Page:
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Poetry in Translation (CI): Lord BYRON (1788-1824) – “Childe Harold’s Pilgrimage” – “Pelerinajul Tânărului Harold”

January 13th, 2012 · 1 Comment · PEOPLE, Poetry, quotations, Translations

Lord Byron (1788-1824)


LORD BYRON:
Childe Harold’s Pilgrimage
Canto the Fourth
CXLI

He heard it, but he heeded not — his eyes
Were with his heart, and that was far away;
He reck’d not of the life he lost nor prize,
But where his rude hut by the Danube lay,

There where his young barbarians all at play,
There was their Dacian mother — he, their sire,
Butcher’d to make a Roman holiday —

All this rush’d with his blood — Shall he expire
And unavenged? Arise! ye Goths, and glut your ire!

Decebalus -The Danube Valley (Romania)

Lordul Byron (1788-1824)
Pelerinajul Tânărului Harold
Al patrulea Canto CXLI

El auzise, fără să- şi dea seama. – căci gândul lui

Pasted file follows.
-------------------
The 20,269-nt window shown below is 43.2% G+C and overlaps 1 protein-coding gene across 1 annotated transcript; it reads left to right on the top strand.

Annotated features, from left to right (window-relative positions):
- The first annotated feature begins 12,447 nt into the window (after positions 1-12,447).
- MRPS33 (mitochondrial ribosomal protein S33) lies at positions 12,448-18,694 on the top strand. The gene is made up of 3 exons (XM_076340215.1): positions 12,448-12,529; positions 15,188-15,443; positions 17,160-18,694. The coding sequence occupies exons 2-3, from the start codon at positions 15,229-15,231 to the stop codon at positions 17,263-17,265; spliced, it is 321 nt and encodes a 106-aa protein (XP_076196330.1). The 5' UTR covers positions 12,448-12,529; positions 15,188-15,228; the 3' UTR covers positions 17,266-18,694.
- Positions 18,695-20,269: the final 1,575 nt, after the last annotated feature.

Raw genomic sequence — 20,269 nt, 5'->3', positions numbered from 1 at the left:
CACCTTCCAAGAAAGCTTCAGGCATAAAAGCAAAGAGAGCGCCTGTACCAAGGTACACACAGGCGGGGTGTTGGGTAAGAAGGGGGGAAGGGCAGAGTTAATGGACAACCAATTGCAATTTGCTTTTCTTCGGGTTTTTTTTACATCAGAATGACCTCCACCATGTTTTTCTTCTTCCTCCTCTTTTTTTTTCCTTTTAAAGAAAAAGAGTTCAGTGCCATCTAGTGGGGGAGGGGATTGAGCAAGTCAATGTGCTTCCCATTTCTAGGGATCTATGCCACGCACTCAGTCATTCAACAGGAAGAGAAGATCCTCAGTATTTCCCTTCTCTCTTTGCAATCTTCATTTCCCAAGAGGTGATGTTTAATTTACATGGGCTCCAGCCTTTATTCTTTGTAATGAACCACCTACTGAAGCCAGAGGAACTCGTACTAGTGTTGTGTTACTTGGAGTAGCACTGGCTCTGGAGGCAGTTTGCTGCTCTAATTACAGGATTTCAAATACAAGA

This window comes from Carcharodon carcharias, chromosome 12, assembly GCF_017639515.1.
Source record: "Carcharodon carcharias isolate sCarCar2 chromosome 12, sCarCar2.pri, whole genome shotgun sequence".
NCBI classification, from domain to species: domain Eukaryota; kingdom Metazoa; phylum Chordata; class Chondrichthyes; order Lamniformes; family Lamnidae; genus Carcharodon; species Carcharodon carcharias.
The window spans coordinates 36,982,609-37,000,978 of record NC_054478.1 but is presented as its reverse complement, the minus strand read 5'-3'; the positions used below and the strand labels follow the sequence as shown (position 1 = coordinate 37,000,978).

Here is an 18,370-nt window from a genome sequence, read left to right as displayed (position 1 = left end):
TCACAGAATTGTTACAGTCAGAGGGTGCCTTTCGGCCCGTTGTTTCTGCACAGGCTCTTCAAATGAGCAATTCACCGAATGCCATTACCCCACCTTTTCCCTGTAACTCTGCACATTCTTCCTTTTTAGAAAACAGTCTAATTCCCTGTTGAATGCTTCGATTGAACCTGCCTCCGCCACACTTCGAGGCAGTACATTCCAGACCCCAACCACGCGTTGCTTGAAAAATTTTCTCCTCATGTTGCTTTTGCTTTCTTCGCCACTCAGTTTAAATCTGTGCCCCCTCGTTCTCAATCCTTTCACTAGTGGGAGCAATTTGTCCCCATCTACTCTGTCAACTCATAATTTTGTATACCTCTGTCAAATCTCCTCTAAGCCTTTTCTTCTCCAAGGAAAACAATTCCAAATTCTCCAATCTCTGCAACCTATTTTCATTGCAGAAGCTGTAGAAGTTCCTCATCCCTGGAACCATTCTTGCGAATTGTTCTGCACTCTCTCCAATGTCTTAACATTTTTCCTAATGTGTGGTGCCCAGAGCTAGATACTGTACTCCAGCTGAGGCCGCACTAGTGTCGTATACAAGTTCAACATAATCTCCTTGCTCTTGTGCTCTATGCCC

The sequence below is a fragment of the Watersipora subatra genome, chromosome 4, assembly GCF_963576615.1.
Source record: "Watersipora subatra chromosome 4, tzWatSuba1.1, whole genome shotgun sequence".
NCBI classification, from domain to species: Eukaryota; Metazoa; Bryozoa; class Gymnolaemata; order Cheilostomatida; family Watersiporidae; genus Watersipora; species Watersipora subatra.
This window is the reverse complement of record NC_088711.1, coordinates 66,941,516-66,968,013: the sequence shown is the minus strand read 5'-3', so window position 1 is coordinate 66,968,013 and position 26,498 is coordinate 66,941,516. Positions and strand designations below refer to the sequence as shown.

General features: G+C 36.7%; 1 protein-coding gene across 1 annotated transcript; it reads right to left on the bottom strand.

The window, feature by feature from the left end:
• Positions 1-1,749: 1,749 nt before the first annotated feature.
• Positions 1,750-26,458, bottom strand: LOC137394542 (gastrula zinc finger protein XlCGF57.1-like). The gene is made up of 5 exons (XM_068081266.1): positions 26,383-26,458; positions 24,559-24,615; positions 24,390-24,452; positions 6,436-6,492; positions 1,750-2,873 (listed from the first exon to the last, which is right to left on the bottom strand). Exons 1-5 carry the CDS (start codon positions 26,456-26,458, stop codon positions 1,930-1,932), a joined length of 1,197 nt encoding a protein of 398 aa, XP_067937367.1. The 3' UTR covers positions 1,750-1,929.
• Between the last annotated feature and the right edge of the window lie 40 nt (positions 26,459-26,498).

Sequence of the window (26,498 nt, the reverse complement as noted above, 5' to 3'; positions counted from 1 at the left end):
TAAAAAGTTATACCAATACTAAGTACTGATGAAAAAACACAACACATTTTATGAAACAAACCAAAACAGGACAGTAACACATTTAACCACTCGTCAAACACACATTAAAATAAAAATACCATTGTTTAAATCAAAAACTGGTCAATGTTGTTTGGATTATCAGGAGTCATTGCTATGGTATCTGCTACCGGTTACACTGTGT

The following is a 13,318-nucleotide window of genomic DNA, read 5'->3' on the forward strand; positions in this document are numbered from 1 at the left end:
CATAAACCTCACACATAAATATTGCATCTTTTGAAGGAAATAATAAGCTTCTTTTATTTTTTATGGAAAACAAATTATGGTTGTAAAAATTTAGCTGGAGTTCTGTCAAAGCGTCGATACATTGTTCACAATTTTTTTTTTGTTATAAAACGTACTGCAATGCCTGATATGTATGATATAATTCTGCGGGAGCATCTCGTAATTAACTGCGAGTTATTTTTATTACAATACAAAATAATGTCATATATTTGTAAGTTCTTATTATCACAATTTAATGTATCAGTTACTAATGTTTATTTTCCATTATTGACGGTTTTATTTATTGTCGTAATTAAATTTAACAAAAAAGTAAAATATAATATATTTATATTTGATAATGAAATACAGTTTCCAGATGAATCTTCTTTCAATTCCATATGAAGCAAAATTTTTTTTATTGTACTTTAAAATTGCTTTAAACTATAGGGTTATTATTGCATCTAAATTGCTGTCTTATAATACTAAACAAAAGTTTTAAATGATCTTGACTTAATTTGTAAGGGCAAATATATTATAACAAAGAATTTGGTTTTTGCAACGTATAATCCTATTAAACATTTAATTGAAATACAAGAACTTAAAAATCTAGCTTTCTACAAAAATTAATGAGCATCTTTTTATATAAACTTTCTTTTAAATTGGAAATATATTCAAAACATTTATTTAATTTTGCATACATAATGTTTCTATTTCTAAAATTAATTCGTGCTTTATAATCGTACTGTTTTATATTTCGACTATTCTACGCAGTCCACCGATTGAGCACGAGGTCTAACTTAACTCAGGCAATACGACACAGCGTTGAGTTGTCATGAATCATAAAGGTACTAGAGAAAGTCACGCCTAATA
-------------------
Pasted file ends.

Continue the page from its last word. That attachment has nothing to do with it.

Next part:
Cu inima era, dar ea era acuma prea departe;
Şi nu mai cugeta la viaţa scursă, nici ls răsplata dată orişicui,
Ci doar la vatră visul să-l mai poarte,

Pe valea Dunarii, unde-s la joacă toţi fraţii săi barbari,
Cu gândul e la muma-i, la Dacia străbună,
Adânc măcelărită de braţ de legionari…

Tot visu-i i-e in sânge – Cum, moartea să-l răpună
Nerăsplătit? La arme, Goţi, mânia vă răzbună!

Versiune in limba Romănă
Constantin ROMAN
Londra, Ianuarie 2012
© Constantin ROMAN

Trajan's Column - Roman legions crossing the Danube

Trajan viewing the slaughtered Dacians (Column Rome)

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One Comment so far ↓

  • Ray

    Dear Constant: I’ve been reading about this poem and then I’ve understood better the meaning of verses you’ve choosen. A good selection, because helps to appreciate better this poet’s art. Thank you very much.

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